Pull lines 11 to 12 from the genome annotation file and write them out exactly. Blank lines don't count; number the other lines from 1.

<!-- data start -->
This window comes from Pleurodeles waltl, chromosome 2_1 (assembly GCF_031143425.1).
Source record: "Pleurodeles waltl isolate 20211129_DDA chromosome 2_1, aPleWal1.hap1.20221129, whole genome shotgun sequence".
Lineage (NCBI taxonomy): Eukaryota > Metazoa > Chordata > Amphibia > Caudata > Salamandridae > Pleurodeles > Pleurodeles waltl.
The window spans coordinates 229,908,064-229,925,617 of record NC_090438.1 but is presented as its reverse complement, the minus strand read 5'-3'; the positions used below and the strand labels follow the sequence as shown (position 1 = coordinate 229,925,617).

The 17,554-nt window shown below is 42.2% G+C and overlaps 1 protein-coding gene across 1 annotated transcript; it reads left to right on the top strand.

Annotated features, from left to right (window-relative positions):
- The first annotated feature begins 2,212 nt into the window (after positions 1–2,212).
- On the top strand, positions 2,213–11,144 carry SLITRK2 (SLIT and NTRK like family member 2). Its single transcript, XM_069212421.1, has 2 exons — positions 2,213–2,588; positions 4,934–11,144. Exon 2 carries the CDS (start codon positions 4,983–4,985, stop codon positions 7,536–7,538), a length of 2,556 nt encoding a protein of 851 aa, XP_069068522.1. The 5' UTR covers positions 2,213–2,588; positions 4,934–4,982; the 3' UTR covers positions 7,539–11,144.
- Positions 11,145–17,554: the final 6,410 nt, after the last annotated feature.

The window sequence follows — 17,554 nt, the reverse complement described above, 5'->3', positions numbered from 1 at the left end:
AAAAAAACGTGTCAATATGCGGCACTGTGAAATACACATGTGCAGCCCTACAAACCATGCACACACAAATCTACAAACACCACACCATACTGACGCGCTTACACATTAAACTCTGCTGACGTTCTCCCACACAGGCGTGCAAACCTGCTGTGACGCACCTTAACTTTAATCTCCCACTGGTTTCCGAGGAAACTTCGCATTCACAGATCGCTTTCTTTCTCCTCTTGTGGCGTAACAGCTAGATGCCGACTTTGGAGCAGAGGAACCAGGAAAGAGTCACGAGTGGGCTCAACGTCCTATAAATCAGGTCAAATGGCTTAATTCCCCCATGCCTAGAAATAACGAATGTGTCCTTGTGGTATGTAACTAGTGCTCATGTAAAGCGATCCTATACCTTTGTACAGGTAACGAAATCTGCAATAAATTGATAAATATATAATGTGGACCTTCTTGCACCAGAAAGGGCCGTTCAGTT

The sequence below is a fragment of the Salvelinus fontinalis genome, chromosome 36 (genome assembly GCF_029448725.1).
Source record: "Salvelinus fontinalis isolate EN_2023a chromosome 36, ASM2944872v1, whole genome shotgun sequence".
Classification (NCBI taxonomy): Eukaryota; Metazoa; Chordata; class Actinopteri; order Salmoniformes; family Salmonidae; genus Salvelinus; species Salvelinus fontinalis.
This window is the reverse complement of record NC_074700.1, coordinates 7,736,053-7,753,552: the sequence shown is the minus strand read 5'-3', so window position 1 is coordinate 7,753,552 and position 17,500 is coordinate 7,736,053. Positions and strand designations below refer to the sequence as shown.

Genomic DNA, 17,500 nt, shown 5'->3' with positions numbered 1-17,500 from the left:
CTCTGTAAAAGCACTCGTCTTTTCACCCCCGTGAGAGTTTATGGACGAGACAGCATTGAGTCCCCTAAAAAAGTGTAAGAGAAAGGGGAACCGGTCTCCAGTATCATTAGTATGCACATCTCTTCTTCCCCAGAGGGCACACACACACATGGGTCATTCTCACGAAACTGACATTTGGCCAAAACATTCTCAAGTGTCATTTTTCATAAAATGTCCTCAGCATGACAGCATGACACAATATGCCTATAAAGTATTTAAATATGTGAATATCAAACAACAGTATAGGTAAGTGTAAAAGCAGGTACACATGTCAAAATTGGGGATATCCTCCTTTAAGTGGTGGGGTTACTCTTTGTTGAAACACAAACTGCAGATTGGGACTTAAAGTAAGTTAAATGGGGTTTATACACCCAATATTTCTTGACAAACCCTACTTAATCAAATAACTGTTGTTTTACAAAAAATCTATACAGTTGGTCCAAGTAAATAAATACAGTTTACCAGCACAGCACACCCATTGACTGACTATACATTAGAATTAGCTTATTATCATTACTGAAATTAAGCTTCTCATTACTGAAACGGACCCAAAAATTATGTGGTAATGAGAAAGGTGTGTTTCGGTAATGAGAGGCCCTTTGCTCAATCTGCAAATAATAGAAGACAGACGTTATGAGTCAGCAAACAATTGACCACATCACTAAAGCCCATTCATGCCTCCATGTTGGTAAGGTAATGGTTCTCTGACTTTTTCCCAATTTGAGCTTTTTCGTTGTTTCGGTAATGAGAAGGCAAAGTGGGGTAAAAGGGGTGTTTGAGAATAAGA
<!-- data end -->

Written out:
AAAAAAACGTGTCAATATGCGGCACTGTGAAATACACATGTGCAGCCCTACAAACCATGCACACACAAATCTACAAACACCACACCATACTGACGCGCTTACACATTAAACTCTGCTGACGTTCTCCCACACAGGCGTGCAAACCTGCTGTGACGCACCTTAACTTTAATCTCCCACTGGTTTCCGAGGAAACTTCGCATTCACAGATCGCTTTCTTTCTCCTCTTGTGGCGTAACAGCTAGATGCCGACTTTGGAGCAGAGGAACCAGGAAAGAGTCACGAGTGGGCTCAACGTCCTATAAATCAGGTCAAATGGCTTAATTCCCCCATGCCTAGAAATAACGAATGTGTCCTTGTGGTATGTAACTAGTGCTCATGTAAAGCGATCCTATACCTTTGTACAGGTAACGAAATCTGCAATAAATTGATAAATATATAATGTGGACCTTCTTGCACCAGAAAGGGCCGTTCAGTT

The sequence below is a fragment of the Salvelinus fontinalis genome, chromosome 36 (genome assembly GCF_029448725.1).